GitLab rev zeroes in on speed, search, and GitHub

GitLab, a code-hosting alternative to GitHub, is adding performance monitoring and "super-powered" search to the 50th release of the platform. Version 8.4, unveiled late last week, also makes it easier to work with large files or large volumes of artifacts.

Performance monitoring gathers data on the time it took to complete a transaction, time spent running SQL queries, time spent executing Ruby methods, and system statistics like process memory usage. "We've said in multiple places that improving performance of is a big priority for us. To give us more insights into this, we've built performance monitoring into GitLab," said Job van der Voort, GitLab vice president of product, in a blog post. "GitLab can now send performance data to an InfluxDB database, which in turn can be connected to graphing software such as Grafana."

GitLab Enterprise Edition also gains Elasticsearch, which enables faster searches. "If you have a lot of data, searching through everything in GitLab can require a lot of number crunching, which can take a while," van der Voort said. "Search is the last thing you want to wait for, which is why GitLab can now leverage Elasticsearch to speed up those searches."

GitLab 8.4's Artifacts Browser works directly in GitLab's interface and enabled users to download individual files. "GitLab does not extract the entire compressed file when viewing and when downloading, it'll only extract the requested file," van der Voort said. "This can save you a lot of storage space and makes it much easier to work with large files or large volumes of artifacts, as you don't need to download everything to get a single file."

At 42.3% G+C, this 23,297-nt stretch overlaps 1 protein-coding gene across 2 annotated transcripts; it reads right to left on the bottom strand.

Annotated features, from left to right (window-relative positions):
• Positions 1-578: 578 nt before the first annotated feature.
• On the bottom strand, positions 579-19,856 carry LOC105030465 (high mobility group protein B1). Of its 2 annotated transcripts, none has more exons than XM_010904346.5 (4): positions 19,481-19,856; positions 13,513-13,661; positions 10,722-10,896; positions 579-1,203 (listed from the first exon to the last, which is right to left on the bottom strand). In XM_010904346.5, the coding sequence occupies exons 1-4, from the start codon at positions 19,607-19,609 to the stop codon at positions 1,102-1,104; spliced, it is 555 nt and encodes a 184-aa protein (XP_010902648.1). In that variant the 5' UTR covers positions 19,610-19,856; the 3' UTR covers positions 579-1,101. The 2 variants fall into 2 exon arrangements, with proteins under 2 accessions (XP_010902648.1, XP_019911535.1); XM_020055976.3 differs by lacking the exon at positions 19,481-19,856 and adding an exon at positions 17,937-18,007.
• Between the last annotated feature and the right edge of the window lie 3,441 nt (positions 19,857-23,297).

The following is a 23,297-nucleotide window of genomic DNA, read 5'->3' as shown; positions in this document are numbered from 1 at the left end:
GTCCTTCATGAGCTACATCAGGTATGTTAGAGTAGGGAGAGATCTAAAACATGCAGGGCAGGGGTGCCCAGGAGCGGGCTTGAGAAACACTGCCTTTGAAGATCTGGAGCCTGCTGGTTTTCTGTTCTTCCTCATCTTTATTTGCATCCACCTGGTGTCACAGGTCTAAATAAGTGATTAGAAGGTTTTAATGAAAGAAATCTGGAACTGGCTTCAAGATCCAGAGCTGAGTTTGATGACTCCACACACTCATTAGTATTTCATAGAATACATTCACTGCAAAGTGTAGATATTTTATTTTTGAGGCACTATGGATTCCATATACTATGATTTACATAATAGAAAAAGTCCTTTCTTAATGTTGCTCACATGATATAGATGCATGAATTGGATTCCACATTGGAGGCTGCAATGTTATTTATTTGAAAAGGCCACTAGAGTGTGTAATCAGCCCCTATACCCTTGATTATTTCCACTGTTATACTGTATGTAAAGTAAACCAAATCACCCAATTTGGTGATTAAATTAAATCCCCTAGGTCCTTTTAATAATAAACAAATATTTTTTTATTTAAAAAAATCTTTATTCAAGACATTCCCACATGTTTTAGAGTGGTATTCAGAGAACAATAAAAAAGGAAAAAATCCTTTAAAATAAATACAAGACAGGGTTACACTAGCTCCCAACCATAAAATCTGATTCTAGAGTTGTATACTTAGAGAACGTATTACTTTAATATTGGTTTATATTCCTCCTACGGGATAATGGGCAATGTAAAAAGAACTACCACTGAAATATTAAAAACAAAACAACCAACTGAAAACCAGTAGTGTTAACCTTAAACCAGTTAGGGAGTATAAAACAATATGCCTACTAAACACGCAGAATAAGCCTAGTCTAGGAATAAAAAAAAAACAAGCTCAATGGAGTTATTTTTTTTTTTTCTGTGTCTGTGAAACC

The Fuzzy File Finder in GitLab 8.4 enables quick navigation to a file by name in the current repository without having to use a mouse. Continuous integration features in the API, meanwhile, support listing, canceling, or retrying a build as well as managing project triggers and build variables.

With Version 8.4's design changes, groups look cleaner and issues are easier to view, particularly in a smaller window, and diffs in GitLab now feature a highlighted syntax. Users also can more easily unsubscribe from threads, while Central Authentication Service (CAS) support allows users to use a single sign-on server to log into GitLab.

GitLab improved its GitHub importer, enabling users to import GitHub repositories, wikis, issues, and pull requests. GitHub has been the subject of developer complaints lately, with users posting a repository on GitHub itself venting about the lack of a proper voting system for issues and other beefs. Atlassian, which recently upgraded its own Bitbucket code management platform for Git, also is vying for GitHub users.


Paul Krill

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